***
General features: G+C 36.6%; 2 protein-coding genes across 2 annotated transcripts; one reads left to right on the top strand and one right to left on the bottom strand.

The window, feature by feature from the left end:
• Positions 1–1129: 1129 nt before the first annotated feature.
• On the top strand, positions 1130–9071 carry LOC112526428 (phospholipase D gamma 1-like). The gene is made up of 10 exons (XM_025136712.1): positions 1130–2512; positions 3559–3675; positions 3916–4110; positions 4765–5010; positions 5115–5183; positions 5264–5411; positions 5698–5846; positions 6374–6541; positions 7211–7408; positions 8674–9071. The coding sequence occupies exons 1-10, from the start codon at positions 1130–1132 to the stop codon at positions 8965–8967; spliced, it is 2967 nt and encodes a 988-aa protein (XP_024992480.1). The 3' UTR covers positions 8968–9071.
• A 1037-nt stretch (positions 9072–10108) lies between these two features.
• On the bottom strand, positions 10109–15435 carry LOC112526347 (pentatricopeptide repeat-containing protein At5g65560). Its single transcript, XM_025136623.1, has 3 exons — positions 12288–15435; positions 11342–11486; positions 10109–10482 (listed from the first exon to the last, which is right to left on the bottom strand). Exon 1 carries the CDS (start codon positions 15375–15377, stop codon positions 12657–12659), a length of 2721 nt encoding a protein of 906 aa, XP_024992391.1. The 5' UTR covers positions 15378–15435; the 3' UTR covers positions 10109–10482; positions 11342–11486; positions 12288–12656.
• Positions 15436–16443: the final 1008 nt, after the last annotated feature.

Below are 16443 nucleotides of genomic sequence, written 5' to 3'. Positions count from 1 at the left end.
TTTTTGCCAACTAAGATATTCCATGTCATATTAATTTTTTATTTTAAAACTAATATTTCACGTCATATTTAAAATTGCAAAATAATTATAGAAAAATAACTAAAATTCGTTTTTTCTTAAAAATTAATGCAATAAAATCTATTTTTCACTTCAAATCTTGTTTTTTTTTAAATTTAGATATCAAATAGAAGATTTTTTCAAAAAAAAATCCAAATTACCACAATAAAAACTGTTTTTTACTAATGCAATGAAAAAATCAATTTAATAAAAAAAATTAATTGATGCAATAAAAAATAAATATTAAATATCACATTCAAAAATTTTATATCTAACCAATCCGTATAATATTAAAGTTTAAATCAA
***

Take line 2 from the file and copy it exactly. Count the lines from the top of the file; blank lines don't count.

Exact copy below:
The window, feature by feature from the left end: